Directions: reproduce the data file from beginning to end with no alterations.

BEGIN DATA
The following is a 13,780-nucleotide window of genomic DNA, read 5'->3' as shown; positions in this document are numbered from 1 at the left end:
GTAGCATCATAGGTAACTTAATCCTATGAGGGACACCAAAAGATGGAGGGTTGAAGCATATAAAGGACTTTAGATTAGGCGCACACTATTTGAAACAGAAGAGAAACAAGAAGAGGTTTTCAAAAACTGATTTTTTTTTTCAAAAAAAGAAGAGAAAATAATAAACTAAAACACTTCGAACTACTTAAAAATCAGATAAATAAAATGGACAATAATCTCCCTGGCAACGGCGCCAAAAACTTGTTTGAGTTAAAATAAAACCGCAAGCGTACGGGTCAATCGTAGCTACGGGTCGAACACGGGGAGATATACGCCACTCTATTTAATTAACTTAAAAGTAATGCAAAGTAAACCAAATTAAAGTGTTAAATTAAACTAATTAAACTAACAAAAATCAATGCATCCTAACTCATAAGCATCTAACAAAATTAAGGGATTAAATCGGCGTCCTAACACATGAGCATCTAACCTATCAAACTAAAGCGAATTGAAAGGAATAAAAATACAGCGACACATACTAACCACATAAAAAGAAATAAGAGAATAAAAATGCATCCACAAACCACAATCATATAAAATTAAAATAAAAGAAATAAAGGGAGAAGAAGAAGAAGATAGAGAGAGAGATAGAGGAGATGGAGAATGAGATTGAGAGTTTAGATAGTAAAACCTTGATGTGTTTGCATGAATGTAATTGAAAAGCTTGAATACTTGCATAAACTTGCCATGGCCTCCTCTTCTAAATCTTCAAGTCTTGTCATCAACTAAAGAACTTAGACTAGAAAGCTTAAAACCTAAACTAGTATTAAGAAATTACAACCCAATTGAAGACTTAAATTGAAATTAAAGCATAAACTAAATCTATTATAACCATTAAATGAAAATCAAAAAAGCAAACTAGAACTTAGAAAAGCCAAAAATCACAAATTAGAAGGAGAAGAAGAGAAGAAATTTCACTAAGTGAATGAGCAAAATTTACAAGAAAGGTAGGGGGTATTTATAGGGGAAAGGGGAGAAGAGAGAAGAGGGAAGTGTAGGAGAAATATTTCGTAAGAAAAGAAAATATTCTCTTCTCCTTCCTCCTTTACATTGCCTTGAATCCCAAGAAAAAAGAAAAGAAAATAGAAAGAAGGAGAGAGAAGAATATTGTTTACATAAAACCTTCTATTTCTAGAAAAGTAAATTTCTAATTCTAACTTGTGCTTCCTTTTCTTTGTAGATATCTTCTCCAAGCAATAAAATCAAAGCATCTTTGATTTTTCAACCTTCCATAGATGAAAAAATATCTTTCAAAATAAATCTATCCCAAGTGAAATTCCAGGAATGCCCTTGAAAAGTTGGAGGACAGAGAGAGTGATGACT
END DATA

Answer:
The following is a 13,780-nucleotide window of genomic DNA, read 5'->3' as shown; positions in this document are numbered from 1 at the left end:
GTAGCATCATAGGTAACTTAATCCTATGAGGGACACCAAAAGATGGAGGGTTGAAGCATATAAAGGACTTTAGATTAGGCGCACACTATTTGAAACAGAAGAGAAACAAGAAGAGGTTTTCAAAAACTGATTTTTTTTTTCAAAAAAAGAAGAGAAAATAATAAACTAAAACACTTCGAACTACTTAAAAATCAGATAAATAAAATGGACAATAATCTCCCTGGCAACGGCGCCAAAAACTTGTTTGAGTTAAAATAAAACCGCAAGCGTACGGGTCAATCGTAGCTACGGGTCGAACACGGGGAGATATACGCCACTCTATTTAATTAACTTAAAAGTAATGCAAAGTAAACCAAATTAAAGTGTTAAATTAAACTAATTAAACTAACAAAAATCAATGCATCCTAACTCATAAGCATCTAACAAAATTAAGGGATTAAATCGGCGTCCTAACACATGAGCATCTAACCTATCAAACTAAAGCGAATTGAAAGGAATAAAAATACAGCGACACATACTAACCACATAAAAAGAAATAAGAGAATAAAAATGCATCCACAAACCACAATCATATAAAATTAAAATAAAAGAAATAAAGGGAGAAGAAGAAGAAGATAGAGAGAGAGATAGAGGAGATGGAGAATGAGATTGAGAGTTTAGATAGTAAAACCTTGATGTGTTTGCATGAATGTAATTGAAAAGCTTGAATACTTGCATAAACTTGCCATGGCCTCCTCTTCTAAATCTTCAAGTCTTGTCATCAACTAAAGAACTTAGACTAGAAAGCTTAAAACCTAAACTAGTATTAAGAAATTACAACCCAATTGAAGACTTAAATTGAAATTAAAGCATAAACTAAATCTATTATAACCATTAAATGAAAATCAAAAAAGCAAACTAGAACTTAGAAAAGCCAAAAATCACAAATTAGAAGGAGAAGAAGAGAAGAAATTTCACTAAGTGAATGAGCAAAATTTACAAGAAAGGTAGGGGGTATTTATAGGGGAAAGGGGAGAAGAGAGAAGAGGGAAGTGTAGGAGAAATATTTCGTAAGAAAAGAAAATATTCTCTTCTCCTTCCTCCTTTACATTGCCTTGAATCCCAAGAAAAAAGAAAAGAAAATAGAAAGAAGGAGAGAGAAGAATATTGTTTACATAAAACCTTCTATTTCTAGAAAAGTAAATTTCTAATTCTAACTTGTGCTTCCTTTTCTTTGTAGATATCTTCTCCAAGCAATAAAATCAAAGCATCTTTGATTTTTCAACCTTCCATAGATGAAAAAATATCTTTCAAAATAAATCTATCCCAAGTGAAATTCCAGGAATGCCCTTGAAAAGTTGGAGGACAGAGAGAGTGATGACT